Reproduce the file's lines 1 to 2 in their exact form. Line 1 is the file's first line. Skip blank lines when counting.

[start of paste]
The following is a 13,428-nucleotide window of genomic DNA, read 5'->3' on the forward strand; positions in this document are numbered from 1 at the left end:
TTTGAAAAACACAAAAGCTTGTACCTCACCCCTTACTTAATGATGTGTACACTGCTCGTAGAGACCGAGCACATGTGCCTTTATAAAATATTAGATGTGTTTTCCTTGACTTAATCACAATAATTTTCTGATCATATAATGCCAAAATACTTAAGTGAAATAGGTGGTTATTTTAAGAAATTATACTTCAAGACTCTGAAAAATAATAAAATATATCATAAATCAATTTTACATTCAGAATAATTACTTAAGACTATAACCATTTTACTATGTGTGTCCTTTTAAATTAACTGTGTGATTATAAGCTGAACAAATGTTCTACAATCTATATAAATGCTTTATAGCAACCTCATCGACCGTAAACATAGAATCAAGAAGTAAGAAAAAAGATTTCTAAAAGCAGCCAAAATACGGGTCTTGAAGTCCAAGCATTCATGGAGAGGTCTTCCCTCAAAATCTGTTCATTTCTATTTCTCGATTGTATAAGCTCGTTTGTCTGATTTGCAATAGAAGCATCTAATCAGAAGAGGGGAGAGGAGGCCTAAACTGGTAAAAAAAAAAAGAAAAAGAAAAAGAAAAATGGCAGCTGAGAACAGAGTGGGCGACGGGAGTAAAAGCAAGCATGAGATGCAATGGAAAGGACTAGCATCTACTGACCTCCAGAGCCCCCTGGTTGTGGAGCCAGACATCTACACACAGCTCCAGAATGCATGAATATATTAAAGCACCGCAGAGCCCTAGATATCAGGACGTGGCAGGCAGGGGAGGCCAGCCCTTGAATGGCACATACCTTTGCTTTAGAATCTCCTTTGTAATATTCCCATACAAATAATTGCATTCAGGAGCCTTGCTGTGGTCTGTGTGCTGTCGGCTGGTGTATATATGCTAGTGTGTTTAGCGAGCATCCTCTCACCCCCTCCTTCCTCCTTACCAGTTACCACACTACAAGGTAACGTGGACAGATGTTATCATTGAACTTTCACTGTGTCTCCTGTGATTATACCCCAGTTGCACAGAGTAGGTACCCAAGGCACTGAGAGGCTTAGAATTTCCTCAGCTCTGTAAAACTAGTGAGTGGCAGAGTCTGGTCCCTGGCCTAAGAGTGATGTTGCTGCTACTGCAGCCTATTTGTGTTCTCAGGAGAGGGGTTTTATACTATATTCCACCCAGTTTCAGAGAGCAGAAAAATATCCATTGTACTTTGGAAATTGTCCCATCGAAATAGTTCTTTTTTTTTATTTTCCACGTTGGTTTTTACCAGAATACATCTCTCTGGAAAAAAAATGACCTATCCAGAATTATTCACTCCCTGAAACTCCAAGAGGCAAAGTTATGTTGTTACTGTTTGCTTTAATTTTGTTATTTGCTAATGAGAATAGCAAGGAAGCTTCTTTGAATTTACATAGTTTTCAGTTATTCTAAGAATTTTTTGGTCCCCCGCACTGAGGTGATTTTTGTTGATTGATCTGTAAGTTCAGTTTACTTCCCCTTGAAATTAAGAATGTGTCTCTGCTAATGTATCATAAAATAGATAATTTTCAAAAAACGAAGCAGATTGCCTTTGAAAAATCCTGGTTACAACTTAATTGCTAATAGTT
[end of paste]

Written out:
The following is a 13,428-nucleotide window of genomic DNA, read 5'->3' on the forward strand; positions in this document are numbered from 1 at the left end:
TTTGAAAAACACAAAAGCTTGTACCTCACCCCTTACTTAATGATGTGTACACTGCTCGTAGAGACCGAGCACATGTGCCTTTATAAAATATTAGATGTGTTTTCCTTGACTTAATCACAATAATTTTCTGATCATATAATGCCAAAATACTTAAGTGAAATAGGTGGTTATTTTAAGAAATTATACTTCAAGACTCTGAAAAATAATAAAATATATCATAAATCAATTTTACATTCAGAATAATTACTTAAGACTATAACCATTTTACTATGTGTGTCCTTTTAAATTAACTGTGTGATTATAAGCTGAACAAATGTTCTACAATCTATATAAATGCTTTATAGCAACCTCATCGACCGTAAACATAGAATCAAGAAGTAAGAAAAAAGATTTCTAAAAGCAGCCAAAATACGGGTCTTGAAGTCCAAGCATTCATGGAGAGGTCTTCCCTCAAAATCTGTTCATTTCTATTTCTCGATTGTATAAGCTCGTTTGTCTGATTTGCAATAGAAGCATCTAATCAGAAGAGGGGAGAGGAGGCCTAAACTGGTAAAAAAAAAAAGAAAAAGAAAAAGAAAAATGGCAGCTGAGAACAGAGTGGGCGACGGGAGTAAAAGCAAGCATGAGATGCAATGGAAAGGACTAGCATCTACTGACCTCCAGAGCCCCCTGGTTGTGGAGCCAGACATCTACACACAGCTCCAGAATGCATGAATATATTAAAGCACCGCAGAGCCCTAGATATCAGGACGTGGCAGGCAGGGGAGGCCAGCCCTTGAATGGCACATACCTTTGCTTTAGAATCTCCTTTGTAATATTCCCATACAAATAATTGCATTCAGGAGCCTTGCTGTGGTCTGTGTGCTGTCGGCTGGTGTATATATGCTAGTGTGTTTAGCGAGCATCCTCTCACCCCCTCCTTCCTCCTTACCAGTTACCACACTACAAGGTAACGTGGACAGATGTTATCATTGAACTTTCACTGTGTCTCCTGTGATTATACCCCAGTTGCACAGAGTAGGTACCCAAGGCACTGAGAGGCTTAGAATTTCCTCAGCTCTGTAAAACTAGTGAGTGGCAGAGTCTGGTCCCTGGCCTAAGAGTGATGTTGCTGCTACTGCAGCCTATTTGTGTTCTCAGGAGAGGGGTTTTATACTATATTCCACCCAGTTTCAGAGAGCAGAAAAATATCCATTGTACTTTGGAAATTGTCCCATCGAAATAGTTCTTTTTTTTTATTTTCCACGTTGGTTTTTACCAGAATACATCTCTCTGGAAAAAAAATGACCTATCCAGAATTATTCACTCCCTGAAACTCCAAGAGGCAAAGTTATGTTGTTACTGTTTGCTTTAATTTTGTTATTTGCTAATGAGAATAGCAAGGAAGCTTCTTTGAATTTACATAGTTTTCAGTTATTCTAAGAATTTTTTGGTCCCCCGCACTGAGGTGATTTTTGTTGATTGATCTGTAAGTTCAGTTTACTTCCCCTTGAAATTAAGAATGTGTCTCTGCTAATGTATCATAAAATAGATAATTTTCAAAAAACGAAGCAGATTGCCTTTGAAAAATCCTGGTTACAACTTAATTGCTAATAGTT